1
$\begingroup$

How do I show this sequence is unbounded.

${b_j=j}$ from j=1 to infinity

By using the following definition.

${b_j}$ is called bounded if there exist $M>0$

such that $b_j<M$ for all $j\in$ Natural numbers.

So the sequence is

$1,2,3,4,5,......$

It seem obvious that it is unbounded because not matter what you pick for M

there will be an integer bigger than it.

But how do you show this?

$\endgroup$
1
  • 1
    $\begingroup$ This follows directly from the Archimedean property of $\Bbb{R}$. Have you ever seen it? $\endgroup$
    – Crostul
    Commented Aug 30, 2015 at 19:22

3 Answers 3

5
$\begingroup$

To prove that the sequence defined by $b_j = j$ is unbounded, let $M$ be an arbitrary natural number and observe that $M \not> M + 1 = b_{M+1}$ so that $M$ is not an upper bound of the $b_j$.

$\endgroup$
2
  • $\begingroup$ I see and "Any" can be all natural numbers M. $\endgroup$ Commented Aug 30, 2015 at 19:38
  • $\begingroup$ I wouldn't say it like that. I've reworded my answer. Does that help? $\endgroup$
    – Rob Arthan
    Commented Aug 30, 2015 at 19:44
1
$\begingroup$

For any $b_j=j$ exists N such that $N>b_j$. You can take $N=j+1$

P.S. You wrote a definition of bounded sequence.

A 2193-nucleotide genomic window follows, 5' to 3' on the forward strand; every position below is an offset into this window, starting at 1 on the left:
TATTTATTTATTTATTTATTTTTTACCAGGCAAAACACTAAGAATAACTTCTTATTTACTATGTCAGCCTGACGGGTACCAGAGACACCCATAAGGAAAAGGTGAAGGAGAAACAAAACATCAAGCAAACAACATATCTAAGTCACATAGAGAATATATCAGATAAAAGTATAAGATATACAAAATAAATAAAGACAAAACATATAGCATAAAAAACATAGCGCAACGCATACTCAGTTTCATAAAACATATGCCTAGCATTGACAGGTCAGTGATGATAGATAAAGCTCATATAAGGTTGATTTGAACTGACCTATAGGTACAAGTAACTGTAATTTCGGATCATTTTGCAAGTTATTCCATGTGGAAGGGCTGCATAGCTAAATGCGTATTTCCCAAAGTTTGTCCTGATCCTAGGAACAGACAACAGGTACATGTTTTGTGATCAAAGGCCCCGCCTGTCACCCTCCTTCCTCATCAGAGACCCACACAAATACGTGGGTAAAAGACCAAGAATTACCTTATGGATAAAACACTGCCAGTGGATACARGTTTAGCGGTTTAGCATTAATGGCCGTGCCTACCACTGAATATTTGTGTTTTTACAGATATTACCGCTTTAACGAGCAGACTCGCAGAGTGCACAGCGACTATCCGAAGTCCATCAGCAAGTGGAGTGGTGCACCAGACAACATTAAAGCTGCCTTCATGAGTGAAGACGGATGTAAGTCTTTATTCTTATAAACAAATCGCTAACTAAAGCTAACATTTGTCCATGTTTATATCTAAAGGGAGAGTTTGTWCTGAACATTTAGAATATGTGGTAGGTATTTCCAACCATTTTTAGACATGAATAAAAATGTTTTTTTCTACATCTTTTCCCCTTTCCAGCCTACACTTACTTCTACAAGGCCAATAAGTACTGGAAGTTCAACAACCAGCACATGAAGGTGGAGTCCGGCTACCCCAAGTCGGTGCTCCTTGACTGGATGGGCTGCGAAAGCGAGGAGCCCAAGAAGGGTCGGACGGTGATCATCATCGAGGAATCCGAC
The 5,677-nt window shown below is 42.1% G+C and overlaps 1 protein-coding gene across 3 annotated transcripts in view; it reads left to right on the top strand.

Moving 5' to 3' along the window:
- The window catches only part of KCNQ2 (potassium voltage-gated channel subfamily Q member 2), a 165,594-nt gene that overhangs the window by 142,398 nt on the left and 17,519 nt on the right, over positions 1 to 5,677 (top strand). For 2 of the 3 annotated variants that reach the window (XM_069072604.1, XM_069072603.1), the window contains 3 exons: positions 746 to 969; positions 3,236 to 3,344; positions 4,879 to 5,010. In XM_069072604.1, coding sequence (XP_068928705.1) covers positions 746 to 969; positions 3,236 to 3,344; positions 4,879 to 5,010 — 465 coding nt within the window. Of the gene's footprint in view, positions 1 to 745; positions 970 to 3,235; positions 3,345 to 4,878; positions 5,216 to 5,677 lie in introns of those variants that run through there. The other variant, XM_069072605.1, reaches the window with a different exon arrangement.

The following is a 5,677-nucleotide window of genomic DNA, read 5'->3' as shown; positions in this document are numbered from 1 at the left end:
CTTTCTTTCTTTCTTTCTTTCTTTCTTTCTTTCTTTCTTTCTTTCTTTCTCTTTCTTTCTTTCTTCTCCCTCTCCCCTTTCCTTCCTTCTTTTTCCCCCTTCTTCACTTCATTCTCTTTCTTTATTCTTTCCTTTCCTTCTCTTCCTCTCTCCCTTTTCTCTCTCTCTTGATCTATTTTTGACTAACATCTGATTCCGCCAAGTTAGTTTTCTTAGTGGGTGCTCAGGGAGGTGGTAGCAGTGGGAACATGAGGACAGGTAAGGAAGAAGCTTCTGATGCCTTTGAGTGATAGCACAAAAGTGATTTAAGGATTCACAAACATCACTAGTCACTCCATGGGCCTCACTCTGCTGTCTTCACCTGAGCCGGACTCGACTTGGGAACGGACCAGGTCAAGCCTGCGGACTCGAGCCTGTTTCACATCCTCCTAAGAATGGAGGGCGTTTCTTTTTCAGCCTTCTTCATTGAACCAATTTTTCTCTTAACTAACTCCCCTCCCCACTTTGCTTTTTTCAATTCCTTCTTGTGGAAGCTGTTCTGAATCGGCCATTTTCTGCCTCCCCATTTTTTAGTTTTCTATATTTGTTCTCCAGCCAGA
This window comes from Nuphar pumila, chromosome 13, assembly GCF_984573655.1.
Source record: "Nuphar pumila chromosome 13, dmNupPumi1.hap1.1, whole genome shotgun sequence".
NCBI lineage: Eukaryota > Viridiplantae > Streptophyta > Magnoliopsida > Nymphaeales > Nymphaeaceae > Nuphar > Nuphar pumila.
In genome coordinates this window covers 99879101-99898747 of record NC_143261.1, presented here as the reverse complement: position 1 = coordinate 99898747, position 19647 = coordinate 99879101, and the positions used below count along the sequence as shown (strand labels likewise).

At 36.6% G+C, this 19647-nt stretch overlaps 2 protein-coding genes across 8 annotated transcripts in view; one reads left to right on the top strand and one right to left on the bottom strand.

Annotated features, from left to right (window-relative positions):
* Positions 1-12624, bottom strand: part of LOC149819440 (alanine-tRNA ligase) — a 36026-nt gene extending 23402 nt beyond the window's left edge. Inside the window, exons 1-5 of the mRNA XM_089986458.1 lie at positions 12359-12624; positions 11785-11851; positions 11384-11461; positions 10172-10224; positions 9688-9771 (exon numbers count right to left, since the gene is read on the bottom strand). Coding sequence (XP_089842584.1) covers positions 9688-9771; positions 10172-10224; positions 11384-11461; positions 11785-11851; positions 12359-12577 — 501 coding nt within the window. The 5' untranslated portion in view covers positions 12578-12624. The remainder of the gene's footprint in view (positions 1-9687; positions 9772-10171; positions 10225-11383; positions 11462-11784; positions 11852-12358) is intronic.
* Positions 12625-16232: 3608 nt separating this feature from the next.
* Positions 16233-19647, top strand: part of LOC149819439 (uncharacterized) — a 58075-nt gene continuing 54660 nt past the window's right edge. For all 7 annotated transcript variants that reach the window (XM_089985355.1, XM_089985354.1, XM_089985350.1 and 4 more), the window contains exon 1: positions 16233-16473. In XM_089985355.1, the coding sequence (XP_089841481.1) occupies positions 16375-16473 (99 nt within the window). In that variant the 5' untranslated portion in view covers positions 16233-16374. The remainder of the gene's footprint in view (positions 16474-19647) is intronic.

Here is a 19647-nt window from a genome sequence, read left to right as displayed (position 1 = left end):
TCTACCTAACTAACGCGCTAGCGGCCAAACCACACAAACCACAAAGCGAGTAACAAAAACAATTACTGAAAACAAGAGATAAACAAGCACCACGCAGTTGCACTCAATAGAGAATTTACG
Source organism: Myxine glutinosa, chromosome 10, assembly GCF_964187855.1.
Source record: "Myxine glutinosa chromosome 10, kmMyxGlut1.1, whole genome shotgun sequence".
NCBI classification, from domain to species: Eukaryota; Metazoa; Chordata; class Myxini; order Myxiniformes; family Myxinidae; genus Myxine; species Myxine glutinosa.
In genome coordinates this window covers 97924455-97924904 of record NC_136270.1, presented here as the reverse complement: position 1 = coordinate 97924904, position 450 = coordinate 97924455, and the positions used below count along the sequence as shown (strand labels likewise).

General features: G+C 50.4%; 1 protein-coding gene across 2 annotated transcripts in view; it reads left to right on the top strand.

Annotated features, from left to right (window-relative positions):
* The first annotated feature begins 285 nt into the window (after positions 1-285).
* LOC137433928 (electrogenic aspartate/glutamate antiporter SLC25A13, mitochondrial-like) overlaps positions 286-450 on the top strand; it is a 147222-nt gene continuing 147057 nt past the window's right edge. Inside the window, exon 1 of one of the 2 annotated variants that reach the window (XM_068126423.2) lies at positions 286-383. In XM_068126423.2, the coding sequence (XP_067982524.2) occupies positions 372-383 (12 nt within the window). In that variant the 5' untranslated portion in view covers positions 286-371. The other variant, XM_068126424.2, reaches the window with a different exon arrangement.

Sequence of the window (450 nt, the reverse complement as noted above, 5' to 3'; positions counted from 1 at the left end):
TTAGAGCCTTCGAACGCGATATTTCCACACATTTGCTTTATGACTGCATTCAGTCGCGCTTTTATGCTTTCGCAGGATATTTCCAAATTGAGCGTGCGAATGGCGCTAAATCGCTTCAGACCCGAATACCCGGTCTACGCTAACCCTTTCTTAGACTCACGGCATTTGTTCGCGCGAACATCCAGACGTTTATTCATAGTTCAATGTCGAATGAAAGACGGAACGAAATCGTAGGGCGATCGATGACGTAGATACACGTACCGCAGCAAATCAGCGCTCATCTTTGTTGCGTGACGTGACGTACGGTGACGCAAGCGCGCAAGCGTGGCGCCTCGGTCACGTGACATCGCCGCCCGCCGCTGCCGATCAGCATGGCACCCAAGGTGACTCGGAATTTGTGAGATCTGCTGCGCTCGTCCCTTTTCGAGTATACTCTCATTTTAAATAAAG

$\endgroup$
3
  • $\begingroup$ yes I made mistake. $\endgroup$ Commented Aug 30, 2015 at 19:23
  • $\begingroup$ @Pacman: you need to show that there is no $N$ that is greater than every $b_j$. Your proof shows that for every $b_j$, some $N$ is greater than that $b_j$. $\endgroup$
    – Rob Arthan
    Commented Aug 30, 2015 at 19:32
  • $\begingroup$ Yeah! You are right. $\endgroup$
    – RFZ
    Commented Aug 30, 2015 at 19:34
1
$\begingroup$

Assume that the sequence $\mathbb{N}=\{1, 2, 3, \ldots\}$ is bounded by some real number $M$, that is, for all $n \in \mathbb{N},$ $n \leq M$. But notice that $M<\lfloor{M}\rfloor+1$, where $\lfloor{M}\rfloor \in \mathbb{N}$ is the greatest integer less than or equal to $M$. But this is a contradiction, since $\lfloor{M}\rfloor \in \mathbb{N}$ implies $\lfloor{M}\rfloor+1 \in \mathbb{N}$.

$\endgroup$
1
  • 1
    $\begingroup$ Your proof uses the fact that the floor function is well defined. But this is a consequence of what we want to prove, so it cannot be used. $\endgroup$
    – Crostul
    Commented Aug 30, 2015 at 19:39

You must log in to answer this question.

Not the answer you're looking for? Browse other questions tagged .